AB - SummaryIntroduction Urothelial bladder neoplasms (UBN) typically occur in patients in their sixth or seventh decade of life while they are infrequent in children and young adults. They occur in 0.1-0.4% of the population in the first two decades of life. Their management is controversial and paediatric guidelines are currently unavailable. Objective To further expound the available data on the outcome of patients younger than 18 year old diagnosed with UBN. Study design We retrospectively reviewed the files of all the consecutive paediatric patients with UBN treated in three tertiary paediatric urology units from January 1999 to July 2013. Lesions were classified according to the 2004 WHO/ISUP criteria as urothelial papillomas (UP), papillary urothelial neoplasm of low malignant potential (PUNLMP), low-grade urothelial carcinoma (LGUC), and high-grade urothelial carcinoma (HGUC). Results The table shows the results.No. of pt18SexMales9Age at diagnosis Mean (range) yr11 (3-17)Presenting symptomGross haematuria16Workup imagingUltrasound (US)14US + CT scan3Lesion sizeMean (range) mm16.7 (5-50)Intravescical locationLateral wall4Posterior wall6Para-ureteral Meatus8Surgical treatmentTrans-urethral resection of bladder (TURB)18Additional treatmentsIntravesical instillation Mitomycin-C1HistologyUP8PUNLMP8LGUC1HGUC1 Management after TURB varied among centres. One centre recommended only follow-up US at increasing intervals whereas another follow-up US plus urine cytologies and endoscopies, every three months in the first year, and at increasing intervals thereafter. After a median follow-up of 5 years (range 9 months-14.5 years), none of the patients showed disease recurrence or progression. Discussion UBN is an uncommon condition in children and adolescents and, unlike in adults, its incidence, follow-up and outcome still controversial. Paediatric guidelines are currently lacking and management varies among centres. Gross painless haematuria is the most common presenting symptom. Therefore, this symptom should never be underestimated. US is generally the first investigation and additional imaging seems unnecessary. TURB often allows for complete resection. Lesions are generally solitary, non-muscle invasive, and low-grade (mainly UP and PUNLMP). Ideal follow-up protocol is the most controversial point. Reportedly, recurrence or progression during follow-up is uncommon in patients under 20 years, recurrence rate 7% and a single case of progression reported so far. Accordingly, a follow-up mainly based on serial US might be considered in this age group compared to adults where also serial endoscopies and urine cytologies are recommended. In the selection of the follow-up investigations, it should also be taken into consideration that urine cytology has a low sensibility in the detection of low-grade lesions while cystoscopy in young patients requires a general anaesthesia and hospitalization, and carries an increased risk of urethral manipulation. Conclusion UBN is a rare condition in children. Ultrasound is generally accurate in order to visualize the lesion, and TURB can treat the condition. Lesions are generally low-grade and non-muscle invasive, but high-grade lesions can also be detected. In present series, after TURB, follow-up US monitoring at increasing intervals was used at all centres, follow-up cystoscopies were added in two centres, but with different schedules. Urine cytologies were considered only at one centre. After a median follow-up of 5 years (range 9 months-14.5 years), none of the patients showed recurrence or progression of the disease.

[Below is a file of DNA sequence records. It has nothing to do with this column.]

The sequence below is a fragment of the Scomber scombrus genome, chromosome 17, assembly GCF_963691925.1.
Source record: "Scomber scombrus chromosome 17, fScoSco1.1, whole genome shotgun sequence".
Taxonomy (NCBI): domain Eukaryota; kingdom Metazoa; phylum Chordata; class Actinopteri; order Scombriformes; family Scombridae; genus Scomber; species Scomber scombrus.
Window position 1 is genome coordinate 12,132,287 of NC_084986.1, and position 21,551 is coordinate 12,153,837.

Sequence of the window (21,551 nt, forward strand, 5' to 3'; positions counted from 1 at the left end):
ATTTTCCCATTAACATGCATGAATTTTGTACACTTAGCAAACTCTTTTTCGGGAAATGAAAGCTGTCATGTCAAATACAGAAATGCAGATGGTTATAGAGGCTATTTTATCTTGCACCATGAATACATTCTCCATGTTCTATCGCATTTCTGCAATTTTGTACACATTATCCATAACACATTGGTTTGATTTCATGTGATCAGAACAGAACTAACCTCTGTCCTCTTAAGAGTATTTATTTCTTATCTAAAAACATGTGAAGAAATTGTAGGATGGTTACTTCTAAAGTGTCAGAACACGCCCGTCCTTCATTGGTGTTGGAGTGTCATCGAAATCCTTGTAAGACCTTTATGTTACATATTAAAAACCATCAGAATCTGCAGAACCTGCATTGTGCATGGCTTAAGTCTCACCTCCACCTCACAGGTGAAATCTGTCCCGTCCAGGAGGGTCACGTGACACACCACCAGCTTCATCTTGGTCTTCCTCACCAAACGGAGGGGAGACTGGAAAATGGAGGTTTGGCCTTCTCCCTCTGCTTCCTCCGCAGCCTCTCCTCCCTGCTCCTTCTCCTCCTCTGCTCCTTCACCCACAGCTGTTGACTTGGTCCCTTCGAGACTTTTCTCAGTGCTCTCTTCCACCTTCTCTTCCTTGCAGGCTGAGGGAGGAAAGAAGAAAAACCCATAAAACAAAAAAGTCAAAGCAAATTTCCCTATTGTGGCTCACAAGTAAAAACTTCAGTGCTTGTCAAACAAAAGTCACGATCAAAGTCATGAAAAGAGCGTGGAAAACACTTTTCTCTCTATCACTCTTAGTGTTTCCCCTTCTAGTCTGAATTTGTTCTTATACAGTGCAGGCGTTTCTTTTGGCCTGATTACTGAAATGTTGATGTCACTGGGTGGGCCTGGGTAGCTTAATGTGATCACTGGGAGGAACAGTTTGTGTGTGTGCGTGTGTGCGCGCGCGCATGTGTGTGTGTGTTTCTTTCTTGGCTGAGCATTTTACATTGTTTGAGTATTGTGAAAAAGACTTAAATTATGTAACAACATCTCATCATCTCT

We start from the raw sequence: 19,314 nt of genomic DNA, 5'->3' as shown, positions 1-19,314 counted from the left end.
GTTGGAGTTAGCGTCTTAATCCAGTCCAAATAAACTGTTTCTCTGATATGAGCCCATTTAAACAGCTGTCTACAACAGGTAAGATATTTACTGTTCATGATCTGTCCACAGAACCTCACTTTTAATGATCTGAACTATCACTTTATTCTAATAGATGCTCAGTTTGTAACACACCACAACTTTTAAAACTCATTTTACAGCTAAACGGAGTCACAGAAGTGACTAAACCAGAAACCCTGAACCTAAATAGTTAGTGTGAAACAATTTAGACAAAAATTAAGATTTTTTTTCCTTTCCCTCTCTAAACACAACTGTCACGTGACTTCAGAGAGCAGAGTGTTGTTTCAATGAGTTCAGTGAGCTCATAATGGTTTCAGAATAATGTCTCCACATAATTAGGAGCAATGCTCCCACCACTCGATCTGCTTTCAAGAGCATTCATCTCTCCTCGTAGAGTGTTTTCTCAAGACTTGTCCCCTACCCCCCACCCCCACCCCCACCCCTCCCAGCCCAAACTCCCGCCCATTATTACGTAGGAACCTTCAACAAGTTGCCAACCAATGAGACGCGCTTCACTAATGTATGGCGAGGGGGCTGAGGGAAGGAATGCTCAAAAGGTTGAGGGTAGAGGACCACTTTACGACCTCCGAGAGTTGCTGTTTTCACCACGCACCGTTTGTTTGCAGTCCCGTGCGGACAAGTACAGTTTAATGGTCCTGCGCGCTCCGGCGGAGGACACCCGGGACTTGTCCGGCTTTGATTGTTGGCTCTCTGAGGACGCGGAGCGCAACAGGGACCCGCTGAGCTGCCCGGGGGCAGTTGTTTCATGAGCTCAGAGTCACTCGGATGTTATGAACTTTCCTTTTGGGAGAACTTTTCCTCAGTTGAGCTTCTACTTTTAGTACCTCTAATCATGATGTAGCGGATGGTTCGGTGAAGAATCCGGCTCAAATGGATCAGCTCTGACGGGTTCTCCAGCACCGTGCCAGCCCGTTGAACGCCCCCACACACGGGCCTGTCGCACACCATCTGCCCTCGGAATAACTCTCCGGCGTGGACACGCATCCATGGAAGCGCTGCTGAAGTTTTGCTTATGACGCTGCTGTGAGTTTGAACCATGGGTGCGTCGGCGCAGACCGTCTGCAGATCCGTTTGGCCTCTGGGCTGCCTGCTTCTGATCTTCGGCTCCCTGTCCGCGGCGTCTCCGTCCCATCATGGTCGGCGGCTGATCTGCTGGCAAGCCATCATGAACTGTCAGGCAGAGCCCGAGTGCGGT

KW - Bladder tumors

KW - Children

KW - Painless hematuria

KW - Transurethral resection

KW - Urothelial tumors